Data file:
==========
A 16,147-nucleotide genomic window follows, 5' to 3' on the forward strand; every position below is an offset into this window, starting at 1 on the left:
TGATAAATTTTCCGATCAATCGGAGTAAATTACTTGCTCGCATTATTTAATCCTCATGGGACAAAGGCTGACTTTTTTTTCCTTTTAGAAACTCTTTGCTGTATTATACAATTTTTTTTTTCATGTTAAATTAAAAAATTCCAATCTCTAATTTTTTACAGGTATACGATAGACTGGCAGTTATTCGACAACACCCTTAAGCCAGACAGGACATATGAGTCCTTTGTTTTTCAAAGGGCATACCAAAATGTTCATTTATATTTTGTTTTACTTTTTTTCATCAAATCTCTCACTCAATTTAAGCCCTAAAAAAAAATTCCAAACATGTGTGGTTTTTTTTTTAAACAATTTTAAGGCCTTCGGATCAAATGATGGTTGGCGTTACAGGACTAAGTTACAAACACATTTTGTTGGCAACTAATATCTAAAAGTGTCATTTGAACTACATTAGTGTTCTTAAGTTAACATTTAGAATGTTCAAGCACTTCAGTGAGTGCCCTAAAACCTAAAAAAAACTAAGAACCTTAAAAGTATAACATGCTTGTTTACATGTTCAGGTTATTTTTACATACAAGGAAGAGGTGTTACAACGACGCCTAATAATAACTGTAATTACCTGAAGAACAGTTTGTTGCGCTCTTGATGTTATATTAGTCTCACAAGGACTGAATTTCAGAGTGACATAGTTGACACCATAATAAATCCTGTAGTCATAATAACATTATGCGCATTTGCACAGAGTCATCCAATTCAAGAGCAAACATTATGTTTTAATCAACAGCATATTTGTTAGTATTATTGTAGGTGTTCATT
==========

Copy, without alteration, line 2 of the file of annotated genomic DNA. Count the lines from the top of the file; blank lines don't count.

TGATAAATTTTCCGATCAATCGGAGTAAATTACTTGCTCGCATTATTTAATCCTCATGGGACAAAGGCTGACTTTTTTTTCCTTTTAGAAACTCTTTGCTGTATTATACAATTTTTTTTTTCATGTTAAATTAAAAAATTCCAATCTCTAATTTTTTACAGGTATACGATAGACTGGCAGTTATTCGACAACACCCTTAAGCCAGACAGGACATATGAGTCCTTTGTTTTTCAAAGGGCATACCAAAATGTTCATTTATATTTTGTTTTACTTTTTTTCATCAAATCTCTCACTCAATTTAAGCCCTAAAAAAAAATTCCAAACATGTGTGGTTTTTTTTTTAAACAATTTTAAGGCCTTCGGATCAAATGATGGTTGGCGTTACAGGACTAAGTTACAAACACATTTTGTTGGCAACTAATATCTAAAAGTGTCATTTGAACTACATTAGTGTTCTTAAGTTAACATTTAGAATGTTCAAGCACTTCAGTGAGTGCCCTAAAACCTAAAAAAAACTAAGAACCTTAAAAGTATAACATGCTTGTTTACATGTTCAGGTTATTTTTACATACAAGGAAGAGGTGTTACAACGACGCCTAATAATAACTGTAATTACCTGAAGAACAGTTTGTTGCGCTCTTGATGTTATATTAGTCTCACAAGGACTGAATTTCAGAGTGACATAGTTGACACCATAATAAATCCTGTAGTCATAATAACATTATGCGCATTTGCACAGAGTCATCCAATTCAAGAGCAAACATTATGTTTTAATCAACAGCATATTTGTTAGTATTATTGTAGGTGTTCATT